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Nib is an expression used by woodworkers to describe the rough texture on the surface of wood that has received its first or 'sealer' coat of finishing lacquer, paint, varnish, etc. As it dries, the liquid finish tends to lift the minute cut ends of the wood fibres. Once the sealer coat is dry these fibres become crisp, giving the wood's surface a feeling rather like the face of a man who didn't shave this morning. This is nib.

Dust that wasn't properly cleaned off the surface of the wood before the application of the finish can also contribute to nib.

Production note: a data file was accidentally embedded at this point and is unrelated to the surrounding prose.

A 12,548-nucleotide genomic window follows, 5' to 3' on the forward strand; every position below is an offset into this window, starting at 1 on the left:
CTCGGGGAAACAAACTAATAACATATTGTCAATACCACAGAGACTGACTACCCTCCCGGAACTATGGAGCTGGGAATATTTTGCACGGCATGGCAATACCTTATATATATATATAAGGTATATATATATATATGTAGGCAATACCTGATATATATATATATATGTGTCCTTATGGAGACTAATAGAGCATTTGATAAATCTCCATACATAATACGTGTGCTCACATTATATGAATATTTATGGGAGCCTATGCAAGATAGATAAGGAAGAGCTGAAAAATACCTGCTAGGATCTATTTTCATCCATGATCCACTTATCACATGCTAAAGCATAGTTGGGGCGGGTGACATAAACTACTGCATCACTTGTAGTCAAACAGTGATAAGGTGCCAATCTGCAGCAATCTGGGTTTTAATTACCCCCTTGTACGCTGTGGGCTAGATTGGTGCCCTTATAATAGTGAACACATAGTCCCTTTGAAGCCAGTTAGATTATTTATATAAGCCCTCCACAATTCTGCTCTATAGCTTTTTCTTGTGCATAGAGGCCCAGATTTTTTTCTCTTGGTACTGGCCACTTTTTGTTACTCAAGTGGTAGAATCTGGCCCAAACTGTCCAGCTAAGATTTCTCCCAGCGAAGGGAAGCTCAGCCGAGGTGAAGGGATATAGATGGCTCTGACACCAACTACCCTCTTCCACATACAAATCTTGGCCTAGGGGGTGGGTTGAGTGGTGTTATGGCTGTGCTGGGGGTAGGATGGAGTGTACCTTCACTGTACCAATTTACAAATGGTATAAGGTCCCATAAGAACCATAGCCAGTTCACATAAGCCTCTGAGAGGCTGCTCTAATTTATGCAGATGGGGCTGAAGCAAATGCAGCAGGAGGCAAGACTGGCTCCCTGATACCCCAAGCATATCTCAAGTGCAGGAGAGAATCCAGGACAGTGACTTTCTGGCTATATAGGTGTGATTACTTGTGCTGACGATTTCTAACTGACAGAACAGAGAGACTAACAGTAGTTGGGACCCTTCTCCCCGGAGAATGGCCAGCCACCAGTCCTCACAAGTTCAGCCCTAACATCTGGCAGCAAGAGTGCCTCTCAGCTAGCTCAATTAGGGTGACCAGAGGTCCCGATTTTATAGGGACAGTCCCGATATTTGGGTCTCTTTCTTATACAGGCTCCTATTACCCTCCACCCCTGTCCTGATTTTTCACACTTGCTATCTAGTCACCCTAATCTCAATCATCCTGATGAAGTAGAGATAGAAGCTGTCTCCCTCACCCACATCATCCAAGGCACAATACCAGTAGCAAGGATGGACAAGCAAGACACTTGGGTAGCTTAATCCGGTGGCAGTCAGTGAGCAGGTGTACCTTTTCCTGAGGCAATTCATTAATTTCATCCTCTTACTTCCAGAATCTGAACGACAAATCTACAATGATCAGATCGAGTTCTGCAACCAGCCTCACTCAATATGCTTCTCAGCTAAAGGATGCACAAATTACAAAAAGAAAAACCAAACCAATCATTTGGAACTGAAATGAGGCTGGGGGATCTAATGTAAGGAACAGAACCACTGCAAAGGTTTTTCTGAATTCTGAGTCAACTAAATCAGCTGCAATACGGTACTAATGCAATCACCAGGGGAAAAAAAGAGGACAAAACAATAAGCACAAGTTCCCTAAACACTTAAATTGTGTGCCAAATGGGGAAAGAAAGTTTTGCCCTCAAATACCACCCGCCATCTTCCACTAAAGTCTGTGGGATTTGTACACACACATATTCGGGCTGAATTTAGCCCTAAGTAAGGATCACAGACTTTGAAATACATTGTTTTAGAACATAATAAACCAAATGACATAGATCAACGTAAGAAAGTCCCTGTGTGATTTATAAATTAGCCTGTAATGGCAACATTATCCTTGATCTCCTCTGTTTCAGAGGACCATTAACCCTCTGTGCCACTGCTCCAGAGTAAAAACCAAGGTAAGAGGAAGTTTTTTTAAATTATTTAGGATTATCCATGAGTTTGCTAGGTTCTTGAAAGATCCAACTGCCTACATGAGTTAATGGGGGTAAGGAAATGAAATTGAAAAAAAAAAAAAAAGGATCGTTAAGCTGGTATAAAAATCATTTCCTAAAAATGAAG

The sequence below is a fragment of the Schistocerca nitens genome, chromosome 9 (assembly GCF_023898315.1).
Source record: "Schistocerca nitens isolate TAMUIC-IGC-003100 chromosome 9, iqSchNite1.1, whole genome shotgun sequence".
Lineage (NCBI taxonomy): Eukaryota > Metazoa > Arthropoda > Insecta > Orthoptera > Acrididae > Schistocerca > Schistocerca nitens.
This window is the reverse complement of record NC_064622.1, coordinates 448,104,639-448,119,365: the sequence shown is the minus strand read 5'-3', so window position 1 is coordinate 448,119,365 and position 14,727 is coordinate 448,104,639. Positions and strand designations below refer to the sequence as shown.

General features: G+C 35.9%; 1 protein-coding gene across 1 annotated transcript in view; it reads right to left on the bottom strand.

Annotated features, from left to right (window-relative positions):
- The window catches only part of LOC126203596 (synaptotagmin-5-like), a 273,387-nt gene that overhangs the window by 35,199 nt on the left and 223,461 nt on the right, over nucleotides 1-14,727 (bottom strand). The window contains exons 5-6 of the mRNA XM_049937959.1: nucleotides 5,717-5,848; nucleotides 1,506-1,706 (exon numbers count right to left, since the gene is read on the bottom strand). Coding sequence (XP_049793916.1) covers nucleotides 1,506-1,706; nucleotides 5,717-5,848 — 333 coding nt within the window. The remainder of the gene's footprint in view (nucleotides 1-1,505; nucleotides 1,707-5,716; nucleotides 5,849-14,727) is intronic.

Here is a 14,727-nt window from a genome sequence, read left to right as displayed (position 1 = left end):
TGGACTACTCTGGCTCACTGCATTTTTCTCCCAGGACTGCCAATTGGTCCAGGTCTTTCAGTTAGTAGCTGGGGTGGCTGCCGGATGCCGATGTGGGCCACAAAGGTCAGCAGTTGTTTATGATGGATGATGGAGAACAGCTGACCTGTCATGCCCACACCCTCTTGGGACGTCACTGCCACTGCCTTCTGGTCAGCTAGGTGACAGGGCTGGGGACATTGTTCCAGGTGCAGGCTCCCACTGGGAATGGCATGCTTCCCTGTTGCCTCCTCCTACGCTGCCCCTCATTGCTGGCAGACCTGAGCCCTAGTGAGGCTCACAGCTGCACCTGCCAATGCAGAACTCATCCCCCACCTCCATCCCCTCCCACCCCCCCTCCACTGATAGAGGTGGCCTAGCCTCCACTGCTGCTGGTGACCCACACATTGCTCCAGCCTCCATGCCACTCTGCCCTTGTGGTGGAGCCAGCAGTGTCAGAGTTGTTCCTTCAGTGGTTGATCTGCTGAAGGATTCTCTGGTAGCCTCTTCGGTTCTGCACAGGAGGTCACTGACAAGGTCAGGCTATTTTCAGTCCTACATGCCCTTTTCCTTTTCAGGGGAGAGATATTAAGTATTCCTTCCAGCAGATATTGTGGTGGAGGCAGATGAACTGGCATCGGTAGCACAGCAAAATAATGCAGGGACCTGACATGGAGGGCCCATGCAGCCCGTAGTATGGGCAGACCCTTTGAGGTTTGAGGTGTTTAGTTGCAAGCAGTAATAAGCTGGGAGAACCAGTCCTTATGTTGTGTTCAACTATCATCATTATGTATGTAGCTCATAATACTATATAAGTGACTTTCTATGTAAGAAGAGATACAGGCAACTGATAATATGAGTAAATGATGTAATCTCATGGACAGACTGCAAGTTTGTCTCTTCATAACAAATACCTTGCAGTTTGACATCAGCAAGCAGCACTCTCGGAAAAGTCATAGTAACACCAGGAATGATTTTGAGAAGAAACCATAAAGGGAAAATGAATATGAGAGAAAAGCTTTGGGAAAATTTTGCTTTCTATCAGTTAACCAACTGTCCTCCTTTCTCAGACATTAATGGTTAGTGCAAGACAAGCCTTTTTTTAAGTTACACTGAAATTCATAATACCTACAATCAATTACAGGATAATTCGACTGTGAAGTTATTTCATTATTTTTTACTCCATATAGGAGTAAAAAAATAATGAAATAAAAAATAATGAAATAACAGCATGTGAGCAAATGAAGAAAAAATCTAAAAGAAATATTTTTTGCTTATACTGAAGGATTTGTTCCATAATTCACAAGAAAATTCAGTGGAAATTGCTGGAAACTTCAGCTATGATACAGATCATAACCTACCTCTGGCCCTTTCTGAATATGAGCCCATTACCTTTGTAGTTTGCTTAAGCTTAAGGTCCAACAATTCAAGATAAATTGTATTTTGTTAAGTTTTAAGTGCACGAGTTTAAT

Once the sealer coat of finish is thoroughly dry, and before the next coat is applied, the nib should be removed. This process is called de-nibbing. If de-nibbing is neglected a high quality finish will not be achieved.

The best abrasive for de-nibbing is a silicone carbide (self-lubricating) abrasive paper. A very fine grade should be used - typically P220. Gentle use of the abrasive is advisable, so that the nib is removed without excessive abrasion or removal of the sealer coat.

Before application of the next coat of liquid finish, ensure that any de-nibbing dust is removed from the surface. If, after the second coat, further nib can be felt, then additional de-nibbing and a third finishing coat will be required. Note that nib is much easier to feel than to see, so the fingertips are your best guide in making the decision to carry out further de-nibbing.

See Also